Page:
Although this first-ever vampire movie may feel slow compared to those made later in the century, Nosferatu is rife with historical significance.

Around the same time that Nosferatu was released, Sandwich Town Hall was a hot bed for silent films.

“This is our way of bringing back the spirit of community to the Town Hall,” said Friends of Sandwich Town Hall member Bill Daley.

“We have never done this before, but it should be fun for the whole community.”

Whether or not Nosferatu originally played in the Hall, Daly is not sure, but he is pleased with the selection of a film regarded as one of the best in the silent genre.

Pianist John Read, a Yarmouth Port local, has over 30 years experience entertaining as a musician. He attributes his success as a silent film accompanist to his passionate knowledge of 30s and 40s pop songs and the live organ music from early soap operas.

Read and Niemi have hosted silent movie events for the past few years around the state. In addition to her introduction, Niemi will share her collection of antiques and vintage clothing at the event, a passion that she gained from her grandmother, an original flapper girl and antique collector.

The Friends of Sandwich Town Hall is a group created to maximize the potential of community building within the Hall. After a recent restoration project to the building, the group aims to host regular events similar to the viewing of Nosferatu.

Back By Popular Demand:  Saturday, October 12, 2013, 7PM

More Info

In Sandwich, ‘Our Town’ will help preserve Town Hall

 

By Craig Salters
Posted Sep 13, 2011

SANDWICH —

Sandwich spent a considerable amount of time, talent and treasure to restore the historic Town Hall and a group of residents is organizing to help keep the building in tiptop condition.
“We’re just starting,” is how Selectwoman Linnell Grundman describes the status of Friends of Town Hall, which will dedicate itself to both maintaining and improving the building.
Such a citizens group was always intended by the committee that oversaw restoration efforts, Grundman said. The idea is to raise funds for some items, such as additional lighting or backstage curtains, that are certainly wants but might not necessarily be town needs in this time of budget uncertainty.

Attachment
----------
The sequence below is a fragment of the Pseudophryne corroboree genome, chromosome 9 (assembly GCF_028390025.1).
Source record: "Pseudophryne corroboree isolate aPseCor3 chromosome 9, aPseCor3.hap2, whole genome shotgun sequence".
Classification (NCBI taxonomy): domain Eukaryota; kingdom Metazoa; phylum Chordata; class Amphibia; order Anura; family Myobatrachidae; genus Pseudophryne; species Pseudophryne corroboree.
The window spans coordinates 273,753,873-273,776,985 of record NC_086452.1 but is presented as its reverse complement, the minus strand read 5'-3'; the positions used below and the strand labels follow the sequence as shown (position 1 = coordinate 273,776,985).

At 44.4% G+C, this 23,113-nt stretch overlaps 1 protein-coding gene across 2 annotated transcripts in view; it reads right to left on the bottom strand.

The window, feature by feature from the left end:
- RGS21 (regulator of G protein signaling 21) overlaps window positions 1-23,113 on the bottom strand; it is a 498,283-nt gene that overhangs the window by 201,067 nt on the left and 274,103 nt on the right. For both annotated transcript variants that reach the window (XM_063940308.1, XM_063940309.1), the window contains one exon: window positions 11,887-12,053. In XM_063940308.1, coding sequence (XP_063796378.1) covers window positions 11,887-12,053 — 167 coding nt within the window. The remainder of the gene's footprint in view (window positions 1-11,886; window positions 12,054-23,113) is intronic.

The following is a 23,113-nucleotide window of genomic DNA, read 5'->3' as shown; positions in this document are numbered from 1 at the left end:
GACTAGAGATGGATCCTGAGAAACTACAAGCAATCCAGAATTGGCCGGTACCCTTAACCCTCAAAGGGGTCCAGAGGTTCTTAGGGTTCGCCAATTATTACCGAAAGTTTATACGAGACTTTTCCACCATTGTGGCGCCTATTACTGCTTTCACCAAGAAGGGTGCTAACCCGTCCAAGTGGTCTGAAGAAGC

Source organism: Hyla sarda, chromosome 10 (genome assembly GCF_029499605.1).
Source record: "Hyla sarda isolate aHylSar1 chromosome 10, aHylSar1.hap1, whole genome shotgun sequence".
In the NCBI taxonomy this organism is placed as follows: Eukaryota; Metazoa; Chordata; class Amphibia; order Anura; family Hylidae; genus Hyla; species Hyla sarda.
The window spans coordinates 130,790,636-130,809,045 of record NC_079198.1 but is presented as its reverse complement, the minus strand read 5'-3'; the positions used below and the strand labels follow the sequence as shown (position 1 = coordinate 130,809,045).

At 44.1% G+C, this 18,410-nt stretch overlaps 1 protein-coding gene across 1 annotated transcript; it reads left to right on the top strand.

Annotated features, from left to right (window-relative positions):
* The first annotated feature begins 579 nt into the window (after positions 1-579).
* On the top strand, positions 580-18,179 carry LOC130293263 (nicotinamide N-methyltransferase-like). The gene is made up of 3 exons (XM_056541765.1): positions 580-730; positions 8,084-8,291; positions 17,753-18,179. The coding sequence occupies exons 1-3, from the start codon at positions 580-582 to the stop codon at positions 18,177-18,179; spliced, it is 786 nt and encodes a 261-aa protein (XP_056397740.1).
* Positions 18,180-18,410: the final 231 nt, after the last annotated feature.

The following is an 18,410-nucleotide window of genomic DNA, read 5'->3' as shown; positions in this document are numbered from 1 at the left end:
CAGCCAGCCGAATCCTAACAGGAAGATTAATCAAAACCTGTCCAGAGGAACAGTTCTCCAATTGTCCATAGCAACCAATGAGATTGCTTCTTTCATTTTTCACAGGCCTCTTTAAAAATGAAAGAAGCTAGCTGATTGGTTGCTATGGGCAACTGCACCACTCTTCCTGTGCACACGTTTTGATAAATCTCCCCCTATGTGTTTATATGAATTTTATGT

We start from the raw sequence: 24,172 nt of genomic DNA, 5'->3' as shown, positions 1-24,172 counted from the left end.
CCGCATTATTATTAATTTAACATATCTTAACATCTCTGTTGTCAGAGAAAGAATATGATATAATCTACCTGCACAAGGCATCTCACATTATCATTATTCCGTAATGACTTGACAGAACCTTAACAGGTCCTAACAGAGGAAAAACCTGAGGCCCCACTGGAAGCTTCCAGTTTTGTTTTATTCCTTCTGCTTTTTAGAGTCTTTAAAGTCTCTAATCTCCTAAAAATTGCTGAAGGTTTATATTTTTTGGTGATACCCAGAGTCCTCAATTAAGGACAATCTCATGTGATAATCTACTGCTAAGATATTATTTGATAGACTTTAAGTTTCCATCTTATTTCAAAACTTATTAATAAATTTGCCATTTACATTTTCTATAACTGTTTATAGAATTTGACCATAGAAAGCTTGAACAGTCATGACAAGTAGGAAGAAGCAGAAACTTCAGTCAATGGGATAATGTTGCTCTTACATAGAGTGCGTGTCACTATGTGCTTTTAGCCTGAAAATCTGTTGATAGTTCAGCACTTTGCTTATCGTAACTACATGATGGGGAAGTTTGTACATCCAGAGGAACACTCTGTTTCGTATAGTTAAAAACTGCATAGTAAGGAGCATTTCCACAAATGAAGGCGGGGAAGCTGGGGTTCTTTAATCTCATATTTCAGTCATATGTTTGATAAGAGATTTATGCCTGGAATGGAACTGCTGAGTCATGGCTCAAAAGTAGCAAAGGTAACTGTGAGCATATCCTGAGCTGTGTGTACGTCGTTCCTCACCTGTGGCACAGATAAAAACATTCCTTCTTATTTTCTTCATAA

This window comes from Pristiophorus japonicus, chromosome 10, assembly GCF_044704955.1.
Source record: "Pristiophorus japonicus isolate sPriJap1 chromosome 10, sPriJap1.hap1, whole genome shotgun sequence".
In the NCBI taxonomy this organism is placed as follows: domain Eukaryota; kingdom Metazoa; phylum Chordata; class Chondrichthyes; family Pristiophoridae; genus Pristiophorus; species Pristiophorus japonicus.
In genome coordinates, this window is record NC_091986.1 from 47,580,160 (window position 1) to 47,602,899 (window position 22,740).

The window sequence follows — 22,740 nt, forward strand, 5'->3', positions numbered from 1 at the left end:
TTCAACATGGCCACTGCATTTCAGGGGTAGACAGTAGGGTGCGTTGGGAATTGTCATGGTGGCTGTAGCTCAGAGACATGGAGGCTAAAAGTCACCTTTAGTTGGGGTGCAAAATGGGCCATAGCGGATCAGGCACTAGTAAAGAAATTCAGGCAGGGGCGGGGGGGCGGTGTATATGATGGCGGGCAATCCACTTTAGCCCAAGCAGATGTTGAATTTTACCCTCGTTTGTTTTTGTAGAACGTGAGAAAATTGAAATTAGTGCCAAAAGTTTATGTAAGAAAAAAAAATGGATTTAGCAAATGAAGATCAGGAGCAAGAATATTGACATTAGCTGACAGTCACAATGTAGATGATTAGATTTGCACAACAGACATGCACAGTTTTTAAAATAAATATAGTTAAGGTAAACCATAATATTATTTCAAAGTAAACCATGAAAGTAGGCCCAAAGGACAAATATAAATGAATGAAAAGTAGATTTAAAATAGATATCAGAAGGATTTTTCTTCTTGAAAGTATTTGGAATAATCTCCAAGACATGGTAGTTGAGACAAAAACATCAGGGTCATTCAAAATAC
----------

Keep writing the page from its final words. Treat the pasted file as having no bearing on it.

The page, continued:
“We want to maintain and enhance the space,” said Grundman, who added that the group has yet to officially meet but that those seeking more information could contact Patrick Ellis.
While it may be new, the preservation group already has a fundraiser planned for it thanks to Theatre of Sandwich, in which Grundman is also involved. The theater group will present a staged reading of Thornton Wilder’s “Our Town” Saturday, Sept. 24 at 7 p.m. at Town Hall. Tickets are $15 and all funds raised will go to the Friends of Town Hall.
The classic story of life in a small New England town at the turn of the 20th century was chosen, Grundman said, because its themes might resonate with a Sandwich audience. In addition, she said, the play does not require sets and is instead reliant upon its use of language. “The story is told through the words,” Grundman said.
As a result, the staged reading offers a chance to demonstrate what the restored Town Hall has to offer residents. Said Grundman: “It’s a great piece to produce in a hall that was built for live sound.”
Built in 1834, Sandwich Town Hall was one of the first town halls built in the Commonwealth. For decades the second floor meeting room served the town as the site of town meetings and was also used for school performances, lectures, dances and other community activities. Beginning in the 1930’s, it was used for the storage of public records.
The building was rededicated in October of 2010 following a 15-month, $3.1 million restoration project financed through funds from the Community Preservation Act.
Sandwich selectmen began holding their regularly scheduled meetings there this spring.

Sandwich spent a considerable amount of time, talent and treasure to restore the historic Town Hall and a group of residents is organizing to help keep the building in tiptop condition.
“We’re just starting,” is how Selectwoman Linnell Grundman describes the status of Friends of Town Hall, which will dedicate itself to both maintaining and improving the building.
Such a citizens group was always intended by the committee that oversaw restoration efforts, Grundman said. The idea is to raise funds for some items, such as additional lighting or backstage curtains, that are certainly wants but might not necessarily be town needs in this time of budget uncertainty.
“We want to maintain and enhance the space,” said Grundman, who added that the group has yet to officially meet but that those seeking more information could contact Patrick Ellis.